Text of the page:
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McCain’s Smithton plant manager Gordon Gillies shares with Doris Prodanovic how the team completed the Tasmanian site’s $37 million upgrade and kept it running during the peak of the pandemic. This article was first published in Food & Drink Business September/October 2020.

Describing the completion of a $37 million site upgrade in the midst of a pandemic as “certainly challenging” was the “understatement of the month” for Gordon Gillies, McCain Foods Smithton plant manager.

The Tasmanian plant launched in 1984 as a French fry and vegetable facility but has specialised in solely French fry production since 2011. Its latest upgrades were installed in March this year.

“We managed to start on the original day we planned, 20 March, but we only had fifteen per cent of our commissioning resources when COVID-19 hit,” Gillies told Food & Drink Business.

“A lot of the team from the equipment manufacturer from overseas and elsewhere in Australia were called back to their respective homes, so we were left with limited resources for the last couple of weeks of installation and commissioning. It was challenging, but we managed to get up and running.

“There was a great can-do spirit from everyone here, with a successful outcome.”

As McCain’s primary retail production facility for Australia and New Zealand, the Smithton expansion has meant doubling the packing area, which now produces 27,000 bags per hour. The site has also installed new fryer, batter and coater applicators, allowing for a variety of product capabilities.

“We now have the capability to make the coated batter products with different flavours and different textures that battered products provide, and we also now have the ability to focus in on retail products for our retail customers,” says Gillies.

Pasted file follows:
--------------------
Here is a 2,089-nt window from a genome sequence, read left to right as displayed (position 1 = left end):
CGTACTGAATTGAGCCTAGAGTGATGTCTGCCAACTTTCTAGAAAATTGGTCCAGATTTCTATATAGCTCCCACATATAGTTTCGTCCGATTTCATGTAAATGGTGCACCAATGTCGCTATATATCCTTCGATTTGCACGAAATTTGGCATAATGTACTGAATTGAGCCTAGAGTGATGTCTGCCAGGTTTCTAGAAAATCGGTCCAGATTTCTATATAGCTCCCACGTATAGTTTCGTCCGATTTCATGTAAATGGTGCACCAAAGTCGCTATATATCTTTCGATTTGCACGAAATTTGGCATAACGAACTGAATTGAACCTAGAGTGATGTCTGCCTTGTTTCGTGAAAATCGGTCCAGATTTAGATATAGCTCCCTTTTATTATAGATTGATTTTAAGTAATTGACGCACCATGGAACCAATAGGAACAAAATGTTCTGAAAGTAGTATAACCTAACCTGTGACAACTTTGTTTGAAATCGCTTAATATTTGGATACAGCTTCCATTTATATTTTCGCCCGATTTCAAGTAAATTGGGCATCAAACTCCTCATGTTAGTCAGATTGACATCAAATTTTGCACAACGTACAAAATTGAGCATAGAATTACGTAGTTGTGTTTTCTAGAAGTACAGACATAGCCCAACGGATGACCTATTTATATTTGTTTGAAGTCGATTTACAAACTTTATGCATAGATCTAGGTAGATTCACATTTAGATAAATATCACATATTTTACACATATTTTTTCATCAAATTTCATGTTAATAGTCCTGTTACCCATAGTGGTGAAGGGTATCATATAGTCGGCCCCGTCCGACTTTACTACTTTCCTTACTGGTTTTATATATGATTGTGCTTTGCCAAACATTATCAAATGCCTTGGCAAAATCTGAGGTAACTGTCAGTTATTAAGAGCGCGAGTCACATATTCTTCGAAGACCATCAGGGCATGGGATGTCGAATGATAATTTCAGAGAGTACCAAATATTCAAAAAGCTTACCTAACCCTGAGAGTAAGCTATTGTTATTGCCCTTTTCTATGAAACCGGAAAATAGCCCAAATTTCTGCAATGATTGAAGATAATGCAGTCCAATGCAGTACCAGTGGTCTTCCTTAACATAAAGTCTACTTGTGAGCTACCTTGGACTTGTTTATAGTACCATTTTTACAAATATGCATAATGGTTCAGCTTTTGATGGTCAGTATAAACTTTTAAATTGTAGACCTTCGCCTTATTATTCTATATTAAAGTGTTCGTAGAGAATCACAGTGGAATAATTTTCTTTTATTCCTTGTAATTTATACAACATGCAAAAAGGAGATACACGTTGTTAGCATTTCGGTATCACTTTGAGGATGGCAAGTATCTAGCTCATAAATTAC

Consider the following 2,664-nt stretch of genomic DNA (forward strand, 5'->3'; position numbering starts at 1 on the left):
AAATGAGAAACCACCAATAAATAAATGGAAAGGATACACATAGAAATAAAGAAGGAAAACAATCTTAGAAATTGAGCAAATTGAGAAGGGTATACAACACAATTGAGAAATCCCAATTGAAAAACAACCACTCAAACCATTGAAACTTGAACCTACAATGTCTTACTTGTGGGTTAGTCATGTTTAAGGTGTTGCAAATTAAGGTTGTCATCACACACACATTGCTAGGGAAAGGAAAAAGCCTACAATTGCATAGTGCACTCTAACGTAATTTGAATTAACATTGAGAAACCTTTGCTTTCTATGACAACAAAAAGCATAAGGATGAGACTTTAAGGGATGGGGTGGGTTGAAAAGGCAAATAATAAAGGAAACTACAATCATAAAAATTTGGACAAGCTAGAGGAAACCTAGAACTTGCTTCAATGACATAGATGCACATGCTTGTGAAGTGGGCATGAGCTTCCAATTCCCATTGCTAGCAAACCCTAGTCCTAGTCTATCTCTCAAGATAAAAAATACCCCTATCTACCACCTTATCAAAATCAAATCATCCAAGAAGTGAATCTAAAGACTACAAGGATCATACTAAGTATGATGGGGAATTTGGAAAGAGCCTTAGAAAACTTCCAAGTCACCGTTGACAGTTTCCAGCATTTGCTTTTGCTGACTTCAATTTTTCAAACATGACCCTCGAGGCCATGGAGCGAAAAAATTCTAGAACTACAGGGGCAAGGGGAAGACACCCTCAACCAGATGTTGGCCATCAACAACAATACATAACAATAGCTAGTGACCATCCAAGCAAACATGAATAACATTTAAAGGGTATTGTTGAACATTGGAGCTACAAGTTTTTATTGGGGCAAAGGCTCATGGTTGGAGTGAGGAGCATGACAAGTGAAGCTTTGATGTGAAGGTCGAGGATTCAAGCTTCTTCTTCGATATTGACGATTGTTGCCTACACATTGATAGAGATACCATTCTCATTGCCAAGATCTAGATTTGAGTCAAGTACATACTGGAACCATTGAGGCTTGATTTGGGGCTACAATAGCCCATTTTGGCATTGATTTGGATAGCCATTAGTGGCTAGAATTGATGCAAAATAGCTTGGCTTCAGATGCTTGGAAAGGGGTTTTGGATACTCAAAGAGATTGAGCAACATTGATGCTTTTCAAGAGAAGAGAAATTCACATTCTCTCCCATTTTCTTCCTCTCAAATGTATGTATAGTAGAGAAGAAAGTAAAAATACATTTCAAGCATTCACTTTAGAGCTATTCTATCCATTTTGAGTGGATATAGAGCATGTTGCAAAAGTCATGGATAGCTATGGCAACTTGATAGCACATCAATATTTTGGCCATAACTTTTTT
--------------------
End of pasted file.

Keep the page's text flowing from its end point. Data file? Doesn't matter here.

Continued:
McCain’s Smithton site was working to a five-day roster operation to the end of June and has since returned to a full seven-day roster for its staff and production. Gillies says the reduced operation was the right thing to do and was vital for the safety of employees.

“Because we had fewer resources for the training, as well as the commissioning, there wasn’t enough of us to do seven days a week,” Gillies says. “We had quite a few people who weren’t working because they were supporting a close contact with COVID, or for their own health reasons, so we made sure their safety was first.”

Local potato growers helped to pick up the pieces but were facing challenges themselves not only caused by the pandemic, such as seasonal labour that “wasn’t necessarily there, and the wettest potato season in a long time – there’s 8000 tonnes of potatoes out there, but it’s still too wet to harvest,” Gillies says.

“Running the plant five days instead of seven days put some constraints on the growers as well because they can’t harvest while we aren’t running, but we had some great support from the potato growers.”

McCain’s upgrade injected a further $8 million in supplement projects to the Circular Head region. Gillies says the construction has demonstrated the ongoing commitment to the local growers and production in the region as the McCain team upskills with new equipment.

“$37 million of investment really shows McCain is here to stay,” he says. “We want to keep building as a site, with more upgrades planned for the future.

“We’re proud to be bringing the best of Tassie to the supermarket freezer aisle."

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